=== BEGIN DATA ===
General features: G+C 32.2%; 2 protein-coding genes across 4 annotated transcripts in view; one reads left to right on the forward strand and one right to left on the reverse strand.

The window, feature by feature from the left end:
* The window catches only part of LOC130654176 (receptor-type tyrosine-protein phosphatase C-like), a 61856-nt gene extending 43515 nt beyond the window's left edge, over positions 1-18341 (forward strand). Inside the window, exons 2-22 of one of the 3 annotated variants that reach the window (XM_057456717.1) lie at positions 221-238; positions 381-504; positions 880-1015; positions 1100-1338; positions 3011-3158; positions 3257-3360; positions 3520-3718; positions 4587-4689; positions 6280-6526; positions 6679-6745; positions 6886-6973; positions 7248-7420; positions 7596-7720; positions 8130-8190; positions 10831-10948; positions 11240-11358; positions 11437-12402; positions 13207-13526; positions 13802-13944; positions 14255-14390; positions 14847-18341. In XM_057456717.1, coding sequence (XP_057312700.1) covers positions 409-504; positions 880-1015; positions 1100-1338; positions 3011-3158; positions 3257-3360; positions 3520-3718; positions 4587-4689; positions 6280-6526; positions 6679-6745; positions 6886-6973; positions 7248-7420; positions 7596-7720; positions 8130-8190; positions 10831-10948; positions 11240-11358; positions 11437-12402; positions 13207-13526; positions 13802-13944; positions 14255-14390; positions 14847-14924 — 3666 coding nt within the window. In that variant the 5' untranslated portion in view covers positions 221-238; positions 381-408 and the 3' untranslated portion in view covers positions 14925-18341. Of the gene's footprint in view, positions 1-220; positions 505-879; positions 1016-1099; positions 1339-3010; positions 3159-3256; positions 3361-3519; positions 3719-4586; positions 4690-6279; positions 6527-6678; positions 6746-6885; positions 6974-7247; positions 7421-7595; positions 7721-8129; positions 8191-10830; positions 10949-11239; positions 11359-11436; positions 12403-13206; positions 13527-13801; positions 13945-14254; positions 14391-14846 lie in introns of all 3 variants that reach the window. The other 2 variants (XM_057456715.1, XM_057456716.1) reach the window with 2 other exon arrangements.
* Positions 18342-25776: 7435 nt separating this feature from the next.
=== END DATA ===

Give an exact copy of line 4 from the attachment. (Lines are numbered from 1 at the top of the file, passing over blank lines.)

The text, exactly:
* Positions 18342-25776: 7435 nt separating this feature from the next.